Wednesday, March 18, 2009

Diggin' up bones...

I'm diggin up bones, I'm diggin up bones
Exhuming things that's better left alone
I'm resurrecting memories of a love that's dead and gone
Yeah tonight I'm sittin alone diggin up bones
Lyrics to 'Diggin Up Bones' by Randy Travis


Relationships.

Every person has things they want, ideas that they envision for the perfect relationship.

Wants, needs, desires.

Well what happens then the wants, needs and desires of one person in a relationship don't quite match up with those of the other?

Every person is different. Each person has their own type of 'love language'.

Some are very affectionate, showering their significant other with hugs and kisses before they leave for the day and when they come in from work. Others are ok with a 'see you later babe' and aren't overly big on the touchy feely stuff.

Some feel that saying 'I love you' is an automatic ending for every phone call. Others, not so much, feeling that 'well they know I love them, I've told them before, why do I need to say it over and over?'.

Some think it's important to do 'little things to show I care', like picking up a smiley face cookie on the way home, just because you know it will bring a smile to your loved one's face. Or sending a text just to say "Hey, I was thinking about you, how's your day". Others feel that those things shouldn't really be needed if the other person really knows you love them.

I am the first in all of those scenarios.
Matthew is the second.

It's not that he doesn't show his affection. He does. If I'm on the computer, or cooking he'll come up behind me and rub my shoulders, or tuck my hair behind my ear and kiss my head. When we're cuddling, watching a movie he'll squeeze my arm or hand. He does kiss me when he leaves and when he comes in, eventually.

So why do I still feel like something is missing? I do love him with all of my heart and I know beyond a shadow of a doubt that he loves me, but sometimes.. it just doesn't feel like that is enough.

Diggin' up bones....

I've only ever been in one real relationship. My ex-fiance and I were together for three years and our relationship was dysfunctional at best. Yes there were some bad times, really bad times, but the good times.. when they were good, they were so so very good. Great even.
Lazeras was very affectionate. All. the. time. He was a master at manipulation of every kind; mental, emotional, physical. He loved for me to take care of him as well as care for him. He loved the attention I gave him and knew that giving attention in return was the best way to keep that happening. He knew I was vulnerable and naive and longing to be loved, so he loved me - the way he wanted to and knew that I had no way of knowing it wasn't the right way to love, the way I deserved to be loved.

And yet I find myself making comparisons.

People who have been in multiple relationships have experiences to use as a 'gauge' for what works, what doesn't, what they do and don't like, what they expect from a relationship. I have one. And as far as model examples, it's definitely not one that should be used to compare. But it's all I have. And so I compare.

I find myself thinking, well Lazeras did this so why doesn't Matthew. Lazeras loved me so he acted like such and such, but Matthew doesn't do that so maybe he doesn't love me as much? Even though I KNOW that Lazeras' 'love' wasn't healthy, or normal by any means. Even though I KNOW Matthew loves and respects me in a way no one ever has. I compare.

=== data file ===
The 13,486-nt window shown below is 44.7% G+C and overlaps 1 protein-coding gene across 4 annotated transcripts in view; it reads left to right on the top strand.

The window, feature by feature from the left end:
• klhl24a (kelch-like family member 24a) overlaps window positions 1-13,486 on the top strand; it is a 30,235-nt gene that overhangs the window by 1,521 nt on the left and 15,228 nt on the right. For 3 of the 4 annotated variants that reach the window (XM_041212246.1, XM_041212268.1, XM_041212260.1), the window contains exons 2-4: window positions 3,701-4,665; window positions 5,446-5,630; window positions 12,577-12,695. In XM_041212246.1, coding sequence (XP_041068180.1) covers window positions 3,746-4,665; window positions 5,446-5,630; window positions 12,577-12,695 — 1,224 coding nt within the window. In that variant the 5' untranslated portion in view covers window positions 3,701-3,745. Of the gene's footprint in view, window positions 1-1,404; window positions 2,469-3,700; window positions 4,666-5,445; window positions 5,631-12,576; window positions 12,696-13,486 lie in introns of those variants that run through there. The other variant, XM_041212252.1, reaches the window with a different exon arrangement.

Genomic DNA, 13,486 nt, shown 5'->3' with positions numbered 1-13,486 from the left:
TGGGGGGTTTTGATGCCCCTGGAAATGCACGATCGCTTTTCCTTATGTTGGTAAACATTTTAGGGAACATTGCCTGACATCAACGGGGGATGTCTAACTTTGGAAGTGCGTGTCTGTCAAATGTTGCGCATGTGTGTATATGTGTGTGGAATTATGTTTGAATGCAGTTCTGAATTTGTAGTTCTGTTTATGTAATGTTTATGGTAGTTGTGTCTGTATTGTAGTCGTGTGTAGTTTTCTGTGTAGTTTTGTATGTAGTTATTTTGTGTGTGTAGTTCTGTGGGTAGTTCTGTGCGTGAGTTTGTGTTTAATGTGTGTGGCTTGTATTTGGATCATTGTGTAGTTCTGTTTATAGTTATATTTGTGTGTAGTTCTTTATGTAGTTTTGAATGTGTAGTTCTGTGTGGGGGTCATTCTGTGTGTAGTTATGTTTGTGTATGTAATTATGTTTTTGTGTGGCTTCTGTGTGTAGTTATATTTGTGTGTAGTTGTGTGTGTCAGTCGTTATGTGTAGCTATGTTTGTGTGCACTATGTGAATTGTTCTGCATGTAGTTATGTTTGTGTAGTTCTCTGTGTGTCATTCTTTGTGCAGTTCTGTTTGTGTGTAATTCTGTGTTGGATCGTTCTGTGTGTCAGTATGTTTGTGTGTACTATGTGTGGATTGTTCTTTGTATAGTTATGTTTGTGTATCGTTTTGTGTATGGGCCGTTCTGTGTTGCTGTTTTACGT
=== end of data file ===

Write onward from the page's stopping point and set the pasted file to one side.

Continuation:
I find myself feeling un-needed because he can go half the day without texting me. It doesn't matter that I know he's busy at work and isn't supposed to text. I find myself feeling un-wanted because he doesn't linger on the phone at night, even though I know he's exhausted and needs to get to bed. I find myself feeling un-loved because he doesn't verbally say 'come sit next to me' when we're getting ready to watch a movie. Even though he's told me - unless I say otherwise, of course I want you next to me.

I've had an emotionally passionate relationship and while at times it was absolute bliss, it was a text-book example of everything a healthy stable relationship isn't. So now that I am in a healthy, loving, stable, positive relationship why do I find myself feeling like it's not enough?

Is passion something that has to be in a relationship for it to work? Now don't get to thinking I'm talking about sex. There is definitely no lack of passion in our sex life - when we have it. I say that but our work schedules really do make it a bit difficult to fit in all the lovin' I'd like to be having and sometimes fun simply must be sacrificed for the health benefits of sleep. Moving on...

So anyway.. I find myself at a crux. How can I stop comparing this man that loves me and the way he loves me to the only other romantic 'love' I've known? Is there really something missing or is it just me? Should I be happy with the way things are or admit that if it was 'right' then I wouldn't feel like I needed more.

My ex-fiance was my world. When we broke up I literally thought I was going to die. I felt like I was dying without him. I wanted to die without him. With Matthew, if anything were ever to happen and we weren't in each other's lives anymore I would be devastated.. but I know that eventually I would be OK. And I know that is definitely the more healthy view of the two, but I can't help but want to feel like he'd be lost without me.

No one should ever become so much to you that you'd be unable to cope if they were to leave. It's just not healthy. In all of the self-improvement work I've been doing one point that is focal in every book I've read is that we must learn to be completely happy, healthy and whole within ourselves. We need to get to a place where we can say "I love ME, I'm happy being ME and only ME". I don't need another person to complete me, I don't need someone else's love or approval to be OK with myself. So I know in my mind that the way things are between us... is for all intents and purposes healthy. Yet my heart longs for more...